A further 18 people have died with coronavirus in Northern Ireland, according to the Public Health Agency.
The total number of Covid-19-related deaths announced by the PHA is now 176.
The total death toll is likely to be significantly higher, following the publication of new figures earlier on Friday showing Covid-19 deaths were a third higher than reported.
The Northern Ireland Statistics and Research Agency (Nisra) published a breakdown of its fuller figures.
This showed the total number of deaths by 10 April (157) was 39 higher than had been previously reported by the PHA.
Nisra's figures also included suspected cases, whereas the Public Health Agency using a different method had recorded 118 deaths, mostly in hospitals.
Nisra said that as well as 109 hospital deaths, 41 people had died in care homes and hospices, while seven had died at home addresses.
The deaths in hospices and care homes involved 23 establishments.
The Public Health Agency (PHA) has been producing a daily bulletin detailing the number of recorded deaths of people with Covid-19.
Earlier this week, Nisra said it would be publishing a weekly report with statistics of registered deaths.
The daily figures reported by the PHA record mostly hospital deaths, whereas Nisra's weekly figures are all deaths in Northern Ireland where coronavirus has been recorded on the death certificate.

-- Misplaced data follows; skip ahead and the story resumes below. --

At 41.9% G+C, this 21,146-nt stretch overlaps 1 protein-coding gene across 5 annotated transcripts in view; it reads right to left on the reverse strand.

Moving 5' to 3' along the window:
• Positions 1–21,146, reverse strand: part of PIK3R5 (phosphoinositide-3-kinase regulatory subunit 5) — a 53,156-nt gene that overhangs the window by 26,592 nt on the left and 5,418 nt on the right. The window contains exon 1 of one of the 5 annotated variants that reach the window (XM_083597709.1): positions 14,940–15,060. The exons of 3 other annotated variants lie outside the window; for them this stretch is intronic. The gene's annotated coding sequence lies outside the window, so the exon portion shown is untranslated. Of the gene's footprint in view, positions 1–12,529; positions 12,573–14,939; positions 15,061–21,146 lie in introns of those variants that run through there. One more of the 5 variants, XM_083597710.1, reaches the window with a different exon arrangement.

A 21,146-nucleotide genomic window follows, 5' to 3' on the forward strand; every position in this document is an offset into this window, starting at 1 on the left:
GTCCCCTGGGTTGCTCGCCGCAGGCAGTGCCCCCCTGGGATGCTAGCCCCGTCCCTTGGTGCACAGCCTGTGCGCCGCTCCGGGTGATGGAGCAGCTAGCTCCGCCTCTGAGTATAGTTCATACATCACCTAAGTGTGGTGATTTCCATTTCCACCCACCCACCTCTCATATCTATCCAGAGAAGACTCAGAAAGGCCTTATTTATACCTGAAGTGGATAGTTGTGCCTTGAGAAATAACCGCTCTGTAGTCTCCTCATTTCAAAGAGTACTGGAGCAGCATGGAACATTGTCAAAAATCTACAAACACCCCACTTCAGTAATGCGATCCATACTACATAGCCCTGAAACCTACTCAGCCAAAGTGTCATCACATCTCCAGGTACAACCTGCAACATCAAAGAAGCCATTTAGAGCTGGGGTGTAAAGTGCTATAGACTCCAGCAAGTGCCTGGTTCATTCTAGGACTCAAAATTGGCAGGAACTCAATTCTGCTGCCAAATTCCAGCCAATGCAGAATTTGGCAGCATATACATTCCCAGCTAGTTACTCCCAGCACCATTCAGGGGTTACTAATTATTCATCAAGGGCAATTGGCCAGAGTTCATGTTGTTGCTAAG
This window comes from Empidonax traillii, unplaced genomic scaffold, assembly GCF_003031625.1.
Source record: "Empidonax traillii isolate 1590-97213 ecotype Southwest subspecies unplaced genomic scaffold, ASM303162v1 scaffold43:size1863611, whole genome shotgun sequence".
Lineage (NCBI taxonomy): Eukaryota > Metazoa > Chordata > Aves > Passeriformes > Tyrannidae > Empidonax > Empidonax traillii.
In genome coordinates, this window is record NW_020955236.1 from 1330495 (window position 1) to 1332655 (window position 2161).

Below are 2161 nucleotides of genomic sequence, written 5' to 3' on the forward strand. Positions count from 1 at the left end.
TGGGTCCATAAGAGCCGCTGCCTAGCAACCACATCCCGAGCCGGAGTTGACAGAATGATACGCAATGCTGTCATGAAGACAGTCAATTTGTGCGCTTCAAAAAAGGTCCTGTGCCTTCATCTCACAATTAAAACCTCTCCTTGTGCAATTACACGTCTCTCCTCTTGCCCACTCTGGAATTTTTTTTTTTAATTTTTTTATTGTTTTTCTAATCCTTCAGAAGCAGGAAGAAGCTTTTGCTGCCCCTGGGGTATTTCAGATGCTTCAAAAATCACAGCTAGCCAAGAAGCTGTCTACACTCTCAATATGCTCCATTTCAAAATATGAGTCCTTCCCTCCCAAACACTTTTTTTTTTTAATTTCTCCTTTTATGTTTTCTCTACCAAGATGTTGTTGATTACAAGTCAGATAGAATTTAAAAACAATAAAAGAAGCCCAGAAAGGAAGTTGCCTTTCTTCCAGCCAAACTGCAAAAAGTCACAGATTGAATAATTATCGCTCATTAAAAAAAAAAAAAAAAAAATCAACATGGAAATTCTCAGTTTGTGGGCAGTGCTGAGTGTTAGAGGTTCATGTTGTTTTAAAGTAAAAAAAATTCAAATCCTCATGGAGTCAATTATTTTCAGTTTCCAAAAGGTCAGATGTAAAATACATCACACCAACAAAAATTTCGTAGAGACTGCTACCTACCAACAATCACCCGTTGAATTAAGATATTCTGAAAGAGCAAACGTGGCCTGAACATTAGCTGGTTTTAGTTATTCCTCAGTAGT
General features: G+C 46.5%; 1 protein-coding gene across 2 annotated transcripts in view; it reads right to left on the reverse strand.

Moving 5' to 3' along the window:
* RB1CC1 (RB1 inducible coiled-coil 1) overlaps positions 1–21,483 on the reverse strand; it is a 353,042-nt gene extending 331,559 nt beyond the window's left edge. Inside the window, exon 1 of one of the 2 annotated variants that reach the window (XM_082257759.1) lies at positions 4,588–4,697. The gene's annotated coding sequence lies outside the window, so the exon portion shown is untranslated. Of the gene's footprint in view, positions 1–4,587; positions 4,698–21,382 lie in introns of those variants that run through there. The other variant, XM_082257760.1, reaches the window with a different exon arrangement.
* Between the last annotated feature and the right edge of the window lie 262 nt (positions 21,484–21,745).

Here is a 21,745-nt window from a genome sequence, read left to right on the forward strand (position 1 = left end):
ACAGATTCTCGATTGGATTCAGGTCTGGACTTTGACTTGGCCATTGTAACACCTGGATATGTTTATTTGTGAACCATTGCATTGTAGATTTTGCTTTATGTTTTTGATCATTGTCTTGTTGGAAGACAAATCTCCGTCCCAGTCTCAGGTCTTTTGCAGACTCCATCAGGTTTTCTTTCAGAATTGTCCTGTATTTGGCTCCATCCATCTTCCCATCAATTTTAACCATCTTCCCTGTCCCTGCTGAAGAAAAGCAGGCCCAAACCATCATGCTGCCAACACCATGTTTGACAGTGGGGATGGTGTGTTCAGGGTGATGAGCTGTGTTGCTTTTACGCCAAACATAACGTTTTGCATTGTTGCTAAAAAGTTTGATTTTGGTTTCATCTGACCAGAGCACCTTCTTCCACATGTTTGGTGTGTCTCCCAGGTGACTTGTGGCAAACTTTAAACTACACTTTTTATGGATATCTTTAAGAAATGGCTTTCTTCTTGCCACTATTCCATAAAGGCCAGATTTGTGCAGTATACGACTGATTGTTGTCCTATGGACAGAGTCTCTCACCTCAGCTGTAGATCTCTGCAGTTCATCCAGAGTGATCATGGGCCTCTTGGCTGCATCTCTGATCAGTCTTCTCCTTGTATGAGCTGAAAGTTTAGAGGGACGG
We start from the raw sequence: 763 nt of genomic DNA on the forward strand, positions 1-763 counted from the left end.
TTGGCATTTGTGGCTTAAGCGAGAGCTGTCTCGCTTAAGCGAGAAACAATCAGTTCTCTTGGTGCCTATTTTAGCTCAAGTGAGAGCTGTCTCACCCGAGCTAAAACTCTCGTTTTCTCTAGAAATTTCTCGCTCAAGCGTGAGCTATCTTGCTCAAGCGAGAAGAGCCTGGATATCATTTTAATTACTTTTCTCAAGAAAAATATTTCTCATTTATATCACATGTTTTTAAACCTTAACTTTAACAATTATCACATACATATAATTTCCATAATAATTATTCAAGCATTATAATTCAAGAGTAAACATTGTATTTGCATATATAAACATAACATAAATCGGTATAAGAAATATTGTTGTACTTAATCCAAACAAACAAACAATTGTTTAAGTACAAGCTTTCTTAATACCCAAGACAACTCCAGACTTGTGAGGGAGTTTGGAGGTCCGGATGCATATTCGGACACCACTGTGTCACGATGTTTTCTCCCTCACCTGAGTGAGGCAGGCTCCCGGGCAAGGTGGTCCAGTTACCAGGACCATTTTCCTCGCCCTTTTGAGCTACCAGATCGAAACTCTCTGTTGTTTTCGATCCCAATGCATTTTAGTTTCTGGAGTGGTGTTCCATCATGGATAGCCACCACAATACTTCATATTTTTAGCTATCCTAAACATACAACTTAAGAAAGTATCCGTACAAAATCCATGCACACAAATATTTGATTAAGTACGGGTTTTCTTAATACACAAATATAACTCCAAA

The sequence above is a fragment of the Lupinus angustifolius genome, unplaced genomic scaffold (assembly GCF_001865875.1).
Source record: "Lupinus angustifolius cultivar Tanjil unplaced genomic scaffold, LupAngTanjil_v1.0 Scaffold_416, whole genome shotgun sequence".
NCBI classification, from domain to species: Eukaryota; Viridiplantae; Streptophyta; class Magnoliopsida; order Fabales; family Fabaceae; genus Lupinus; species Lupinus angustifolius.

The Department of Health said there was always a time lag for registering deaths in the community, with the process taking up to five days, and that the Nisra report could not feasibly be linked to the PHA figures.
Nisra also said there were 435 deaths, in total, in Northern Ireland registered in the week ending 10 April.
It means Northern Ireland had recorded 140 more deaths than the five-year average (of 295) for the corresponding week.
The new figures show people older than 75 accounted for about 70% of coronavirus-related deaths; 52% were men.
There have been 847 more deaths in the UK in the past 24 hours, meaning a total of 14,576 people confirmed to have had the virus have died, with the overall number of cases across the UK reaching more than 100,000.
The actual number of cases is estimated to be much higher, as it is mostly those in hospital and some NHS staff who are currently being tested.
The number of confirmed Covid-19-related deaths in the Republic of Ireland so far is 486.
The new figures were "truly sobering", if not unexpected, said Stormont's Health Minister Robin Swann.
"It reflects the cruel and heart-breaking reality of the situation," he said.
"Regardless of where any person passes away as a result of Covid-19; regardless of the age of that individual; and regardless of any underlying conditions they may have had, every death is just as devastating."
First Minister Arlene Foster said the report provided a fuller picture of the course of the virus across Northern Ireland, which would help inform the executive's response.
"Our thoughts and prayers are with all those who have lost someone to this disease," said the DUP leader.
"We think particularly of all those who have passed away in care homes and I want to send a very clear message to their families that your precious loved ones will not be forgotten."
Deputy First Minister Michelle O'Neill added that it was right that every life lost to the disease is recognised.
"This new breakdown is a truer reflection of the scale of the pandemic in our community and is a poignant reminder of the need for everyone to stay at home; observe social distancing; and keep washing your hands," she said.
"These actions will help to save more lives."